Trusts are often used to minimize taxes for surviving spouses and achieve non-tax objectives as well. These trusts are created at your death in accordance with trust terms provided in either your will or your Living Trust.

There are several trusts commonly used to minimize taxes for surviving spouses:

Credit Trust: Spouses frequently leave all or most of their property to their surviving spouse when they die. The credit trust, a type of bypass trust, maximizes the use of the federal estate tax applicable exclusion amount for both spouses by placing assets in a trust. This preserves the decedent’s estate tax exclusion for the surviving spouse, so that when he or she dies, the estate enjoys their combined exclusion amount.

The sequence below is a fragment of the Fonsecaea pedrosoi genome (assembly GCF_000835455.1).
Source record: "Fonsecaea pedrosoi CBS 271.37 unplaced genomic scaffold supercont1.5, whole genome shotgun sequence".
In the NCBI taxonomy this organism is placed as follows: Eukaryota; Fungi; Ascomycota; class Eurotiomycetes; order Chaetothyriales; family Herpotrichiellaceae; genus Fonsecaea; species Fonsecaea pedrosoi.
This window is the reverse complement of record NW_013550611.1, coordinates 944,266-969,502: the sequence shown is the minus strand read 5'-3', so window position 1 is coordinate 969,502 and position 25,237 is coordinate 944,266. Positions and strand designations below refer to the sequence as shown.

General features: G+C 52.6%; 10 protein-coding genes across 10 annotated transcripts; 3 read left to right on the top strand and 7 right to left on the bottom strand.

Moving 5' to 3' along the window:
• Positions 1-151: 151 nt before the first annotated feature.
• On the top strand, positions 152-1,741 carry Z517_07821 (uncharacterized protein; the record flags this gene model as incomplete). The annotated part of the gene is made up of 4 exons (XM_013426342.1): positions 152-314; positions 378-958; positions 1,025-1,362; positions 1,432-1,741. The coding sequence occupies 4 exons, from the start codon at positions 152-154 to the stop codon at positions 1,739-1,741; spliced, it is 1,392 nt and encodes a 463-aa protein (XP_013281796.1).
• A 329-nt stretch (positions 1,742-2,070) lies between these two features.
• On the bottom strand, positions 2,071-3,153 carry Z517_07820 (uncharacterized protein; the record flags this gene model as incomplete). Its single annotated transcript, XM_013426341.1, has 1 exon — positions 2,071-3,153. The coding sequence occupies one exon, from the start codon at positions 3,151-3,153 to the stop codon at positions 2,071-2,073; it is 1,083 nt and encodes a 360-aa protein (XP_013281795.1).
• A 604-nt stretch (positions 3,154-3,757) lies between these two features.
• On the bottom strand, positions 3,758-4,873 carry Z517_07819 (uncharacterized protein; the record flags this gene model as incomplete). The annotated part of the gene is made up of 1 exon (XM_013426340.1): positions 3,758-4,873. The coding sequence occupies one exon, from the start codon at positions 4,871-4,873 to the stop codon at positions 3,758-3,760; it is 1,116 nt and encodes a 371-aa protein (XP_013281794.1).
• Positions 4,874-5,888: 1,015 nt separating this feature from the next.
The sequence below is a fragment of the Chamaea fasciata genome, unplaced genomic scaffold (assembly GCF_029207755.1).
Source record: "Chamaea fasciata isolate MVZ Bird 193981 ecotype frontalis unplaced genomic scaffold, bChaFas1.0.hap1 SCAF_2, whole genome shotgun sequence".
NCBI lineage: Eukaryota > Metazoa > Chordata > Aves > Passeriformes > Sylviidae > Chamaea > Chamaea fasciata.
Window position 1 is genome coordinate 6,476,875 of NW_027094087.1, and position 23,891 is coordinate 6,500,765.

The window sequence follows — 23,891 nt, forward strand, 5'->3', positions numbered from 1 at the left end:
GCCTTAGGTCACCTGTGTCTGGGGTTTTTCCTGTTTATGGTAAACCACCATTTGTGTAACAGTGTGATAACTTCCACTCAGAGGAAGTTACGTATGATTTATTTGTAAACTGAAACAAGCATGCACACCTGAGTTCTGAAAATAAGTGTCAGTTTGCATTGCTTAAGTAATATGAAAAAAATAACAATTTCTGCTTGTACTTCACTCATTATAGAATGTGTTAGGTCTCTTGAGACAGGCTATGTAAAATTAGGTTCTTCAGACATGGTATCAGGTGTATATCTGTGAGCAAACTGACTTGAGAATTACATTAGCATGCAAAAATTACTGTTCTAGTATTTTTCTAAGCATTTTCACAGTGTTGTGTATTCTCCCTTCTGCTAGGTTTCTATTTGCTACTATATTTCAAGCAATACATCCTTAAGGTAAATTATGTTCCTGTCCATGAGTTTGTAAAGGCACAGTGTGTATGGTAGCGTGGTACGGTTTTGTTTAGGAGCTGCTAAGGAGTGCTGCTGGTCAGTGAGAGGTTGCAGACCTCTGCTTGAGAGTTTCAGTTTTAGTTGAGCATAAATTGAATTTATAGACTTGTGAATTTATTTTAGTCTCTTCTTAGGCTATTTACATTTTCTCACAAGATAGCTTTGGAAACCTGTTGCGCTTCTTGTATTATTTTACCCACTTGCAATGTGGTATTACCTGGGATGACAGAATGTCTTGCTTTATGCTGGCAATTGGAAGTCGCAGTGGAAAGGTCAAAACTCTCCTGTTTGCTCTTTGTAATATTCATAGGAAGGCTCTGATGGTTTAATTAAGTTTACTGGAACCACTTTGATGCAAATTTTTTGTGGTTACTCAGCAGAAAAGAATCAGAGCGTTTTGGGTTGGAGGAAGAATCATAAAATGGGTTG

Disclaimer Trust: The disclaimer trust is another type of bypass trust. Spouses prepare a Will that leaves all assets to the other spouse with the condition that any portion of the estate that the surviving spouse disclaims (says she doesn’t want) goes into the trust. The disclaimer must be in writing and made within nine months of the assets’ distribution. Compared to a credit trust, this estate planning mechanism gives the surviving spouse more control over assets.

QTIP Trust (Qualified Terminal Interest Property): A QTIP trust can be used to obtain the tax benefit of transferring property to a surviving spouse while retaining the right to determine the ultimate distribution of the property. This allows a decedent to obtain the marital deduction and still retain control.

Because there are several kinds of Living Trust that help you avoid, reduce or postpone federal estate and income taxes, if you are interested in creating a Living Trust, contact an attorney.